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Film based on Nepali literature never fails: Tulsi Ghimire



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By Renuka Dhakal
Kathmandu, Nov. 10: Why is Nepali film hollow despite having everything and why don’t they attract audience like other foreign films?
Legendary film director, script writer, actor, producer and lyricist Tulsi Ghimire acknowledge that Nepali films fail because they lack strong and quality content.
From cellulite film making to advanced digital film making, he reminisced how filmmaking has changed over the years.
When he made films in the 80s, 90s and 20s, he used to make films that would touch the hearts of the audience even though he did not have the technology and facility like today’s.
In those films, the audience would feel connected to the story and the story would speak of the soil.
But nowadays watching some Nepali films feels like watching South Indian, Bollywood or other foreign films, he added.
Praising Nepali literature, Ghimire said that Nepali literature was of a world-class standard and that if filmmakers made films based on Nepali literature, very good films would be produced.
“Literature and films complement each other and a film would not fail if it is made based on literature using present technology and facilities.” he added.
When copying a film from foreign films, the filmmakers should understand that the film was made on a very big budget, but the budget of a Nepali film is much less, so it is unwise to compromise on the content of the film. The story should take the subject matter of our soil, opined Ghimire.
Ghimire, who has been living in Kalimpong, Darjeeling, ever since COVID-19-induced restrictive measures were taken, is busy researching and studying on films.
He said that research and study play a tremendous role in filmmaking.
He is currently working on a script, on which he plans to shoot a film beginning February next year.
Talking to The Rising Nepal, he said that he is planning to make a film with new generation’s artistes. “I am also looking forward to making a good film,” he added.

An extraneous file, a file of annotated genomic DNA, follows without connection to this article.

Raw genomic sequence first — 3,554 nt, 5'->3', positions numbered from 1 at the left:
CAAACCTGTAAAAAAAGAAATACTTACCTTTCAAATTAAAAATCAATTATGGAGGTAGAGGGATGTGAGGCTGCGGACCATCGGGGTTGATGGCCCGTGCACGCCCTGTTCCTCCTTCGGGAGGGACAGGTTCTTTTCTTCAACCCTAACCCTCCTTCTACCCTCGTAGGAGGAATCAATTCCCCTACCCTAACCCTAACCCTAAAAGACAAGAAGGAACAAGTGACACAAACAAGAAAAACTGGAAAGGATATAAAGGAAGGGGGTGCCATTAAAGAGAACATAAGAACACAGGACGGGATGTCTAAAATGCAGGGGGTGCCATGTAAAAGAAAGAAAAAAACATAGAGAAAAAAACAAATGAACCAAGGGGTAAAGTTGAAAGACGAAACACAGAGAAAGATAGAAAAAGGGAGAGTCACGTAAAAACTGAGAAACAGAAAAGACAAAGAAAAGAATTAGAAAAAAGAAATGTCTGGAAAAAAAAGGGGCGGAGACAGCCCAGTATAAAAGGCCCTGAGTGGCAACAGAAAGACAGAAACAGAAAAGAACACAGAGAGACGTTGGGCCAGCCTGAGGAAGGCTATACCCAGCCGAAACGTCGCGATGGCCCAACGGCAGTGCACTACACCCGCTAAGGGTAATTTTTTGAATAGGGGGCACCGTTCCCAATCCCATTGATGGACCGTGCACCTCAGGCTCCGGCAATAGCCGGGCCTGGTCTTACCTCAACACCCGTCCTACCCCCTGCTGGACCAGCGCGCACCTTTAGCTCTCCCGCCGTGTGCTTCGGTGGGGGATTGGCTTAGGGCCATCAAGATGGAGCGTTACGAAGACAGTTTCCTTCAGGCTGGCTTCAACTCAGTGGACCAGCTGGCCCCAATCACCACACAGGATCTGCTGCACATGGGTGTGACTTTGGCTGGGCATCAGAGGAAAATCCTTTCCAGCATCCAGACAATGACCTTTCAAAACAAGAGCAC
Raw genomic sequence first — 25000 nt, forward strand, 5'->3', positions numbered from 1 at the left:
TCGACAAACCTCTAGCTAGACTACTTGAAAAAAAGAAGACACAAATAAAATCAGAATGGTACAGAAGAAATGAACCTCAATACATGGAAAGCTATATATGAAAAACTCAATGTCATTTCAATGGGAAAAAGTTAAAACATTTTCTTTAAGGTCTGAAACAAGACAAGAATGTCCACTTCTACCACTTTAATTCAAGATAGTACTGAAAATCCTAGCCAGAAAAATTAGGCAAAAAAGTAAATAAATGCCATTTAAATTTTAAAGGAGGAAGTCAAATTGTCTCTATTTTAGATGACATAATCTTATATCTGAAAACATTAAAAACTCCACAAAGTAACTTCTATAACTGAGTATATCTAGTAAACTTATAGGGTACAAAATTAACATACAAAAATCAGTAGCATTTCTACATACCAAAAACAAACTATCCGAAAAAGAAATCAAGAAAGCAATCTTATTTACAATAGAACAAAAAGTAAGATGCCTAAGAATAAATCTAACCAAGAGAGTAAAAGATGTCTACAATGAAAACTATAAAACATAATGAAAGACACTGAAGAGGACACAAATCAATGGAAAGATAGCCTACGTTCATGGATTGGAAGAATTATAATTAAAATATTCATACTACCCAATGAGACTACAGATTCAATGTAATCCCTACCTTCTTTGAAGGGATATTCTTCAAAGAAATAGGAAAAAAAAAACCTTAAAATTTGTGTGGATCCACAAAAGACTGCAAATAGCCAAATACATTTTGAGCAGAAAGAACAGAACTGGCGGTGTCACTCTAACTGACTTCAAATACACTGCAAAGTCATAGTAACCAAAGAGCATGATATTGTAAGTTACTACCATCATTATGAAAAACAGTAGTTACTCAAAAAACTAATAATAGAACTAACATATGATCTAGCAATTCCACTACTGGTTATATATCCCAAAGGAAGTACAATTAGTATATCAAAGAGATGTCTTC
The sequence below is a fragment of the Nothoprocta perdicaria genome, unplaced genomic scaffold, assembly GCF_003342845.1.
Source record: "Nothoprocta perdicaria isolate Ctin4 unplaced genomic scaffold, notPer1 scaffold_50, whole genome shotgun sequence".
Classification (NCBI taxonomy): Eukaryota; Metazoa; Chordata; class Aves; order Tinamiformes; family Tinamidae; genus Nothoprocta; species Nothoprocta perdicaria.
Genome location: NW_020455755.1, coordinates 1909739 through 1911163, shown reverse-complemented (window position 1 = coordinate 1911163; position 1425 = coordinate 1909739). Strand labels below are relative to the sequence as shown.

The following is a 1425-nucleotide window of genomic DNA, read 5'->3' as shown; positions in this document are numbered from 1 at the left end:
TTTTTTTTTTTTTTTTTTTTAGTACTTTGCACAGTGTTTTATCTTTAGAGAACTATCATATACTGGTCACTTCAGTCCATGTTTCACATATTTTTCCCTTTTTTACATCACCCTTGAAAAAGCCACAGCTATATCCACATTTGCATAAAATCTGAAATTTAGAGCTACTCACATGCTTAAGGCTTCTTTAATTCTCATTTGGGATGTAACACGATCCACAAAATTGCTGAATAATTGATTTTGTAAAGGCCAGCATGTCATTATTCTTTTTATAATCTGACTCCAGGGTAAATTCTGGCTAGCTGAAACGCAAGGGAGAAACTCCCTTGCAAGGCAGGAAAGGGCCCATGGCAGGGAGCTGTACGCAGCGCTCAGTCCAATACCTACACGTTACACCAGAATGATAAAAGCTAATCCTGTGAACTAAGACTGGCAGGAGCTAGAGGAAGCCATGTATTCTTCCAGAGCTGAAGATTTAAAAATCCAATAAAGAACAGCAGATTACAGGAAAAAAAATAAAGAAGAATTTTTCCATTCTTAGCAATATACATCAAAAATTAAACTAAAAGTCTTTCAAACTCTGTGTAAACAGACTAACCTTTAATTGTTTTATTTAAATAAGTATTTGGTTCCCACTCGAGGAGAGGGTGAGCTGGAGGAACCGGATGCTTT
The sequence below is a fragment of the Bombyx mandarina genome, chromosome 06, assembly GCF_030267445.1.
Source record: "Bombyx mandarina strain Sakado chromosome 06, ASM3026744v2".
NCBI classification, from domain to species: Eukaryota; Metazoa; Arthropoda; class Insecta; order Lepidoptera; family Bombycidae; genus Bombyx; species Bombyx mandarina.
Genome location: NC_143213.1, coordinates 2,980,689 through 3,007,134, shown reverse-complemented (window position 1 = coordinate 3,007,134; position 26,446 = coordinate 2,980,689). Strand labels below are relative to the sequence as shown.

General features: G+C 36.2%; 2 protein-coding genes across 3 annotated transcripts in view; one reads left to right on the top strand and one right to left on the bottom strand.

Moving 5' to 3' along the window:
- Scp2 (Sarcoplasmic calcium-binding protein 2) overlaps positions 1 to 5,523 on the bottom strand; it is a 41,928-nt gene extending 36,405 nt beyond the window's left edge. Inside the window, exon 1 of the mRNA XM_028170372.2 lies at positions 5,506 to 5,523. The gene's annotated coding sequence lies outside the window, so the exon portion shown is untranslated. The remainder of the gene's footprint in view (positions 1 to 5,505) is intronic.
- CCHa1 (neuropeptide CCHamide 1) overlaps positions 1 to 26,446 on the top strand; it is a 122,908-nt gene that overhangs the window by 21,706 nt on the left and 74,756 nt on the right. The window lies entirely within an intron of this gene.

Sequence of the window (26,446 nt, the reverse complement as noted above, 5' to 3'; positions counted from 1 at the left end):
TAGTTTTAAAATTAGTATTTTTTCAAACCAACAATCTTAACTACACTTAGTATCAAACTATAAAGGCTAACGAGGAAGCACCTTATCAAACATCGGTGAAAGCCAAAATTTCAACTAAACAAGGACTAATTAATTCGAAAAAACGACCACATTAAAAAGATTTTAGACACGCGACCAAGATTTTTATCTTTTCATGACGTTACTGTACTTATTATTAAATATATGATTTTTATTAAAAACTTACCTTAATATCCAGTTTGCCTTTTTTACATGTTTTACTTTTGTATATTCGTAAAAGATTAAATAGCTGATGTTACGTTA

Propelled by filmmaker Ghimire, many artistes have been able to make a name for themselves in Nepali filmdom.
His film journey started from Mumbai, India, where he worked as a support boy for the film. On the advice of his mentor, he entered Nepali film industry with the Movie Bansuri in 1981 as a director.
He made his second film, Kusume Rumal in 1985 based on his own story, starring evergreen actor Bhuvan KC and actress Tripti Nadakar, which became a huge box-office hit. He then went on to produce back-to-back hit films.
Many of the successful Nepali films, including Lahure, Deuta, Chino, Balidaan, Dakshina and Darpanchhya are directed by Ghimire. His Darpanchhya, released in 2001, was another blockbuster and changed Nepali film industry once and for all.
He believes that filmmakers should come up with a quality content to revive the film sector which has shrunken due to COVID-19 pandemic, and hopes that the film to be made after COVID-19 will be of superior quality because the pandemic has inspired the filmmakers to make a good film.
“There is a lot of competition among actors now than before. Now everything is better in Nepali film, from artiste to technology.” Ghimire opined.
Stressing the importance of unity and harmony in Nepali film industry, he said that senior artistes should love and teach the young generation artistes, and that young-generation artistes should appreciate their seniors’ contribution to the film industry.
“If a quality film is made giving attention to the original content, then Nepali film industry will revive even after COVID-19.”
As the festival of lights -- Tihar -- is approaching, Ghimire wished everyone a healthy Dipawali and urged everyone to wear masks, use sanitizer and maintain social distancing to combat coronavirus infection and bring COVID-19 pandemic under control. 

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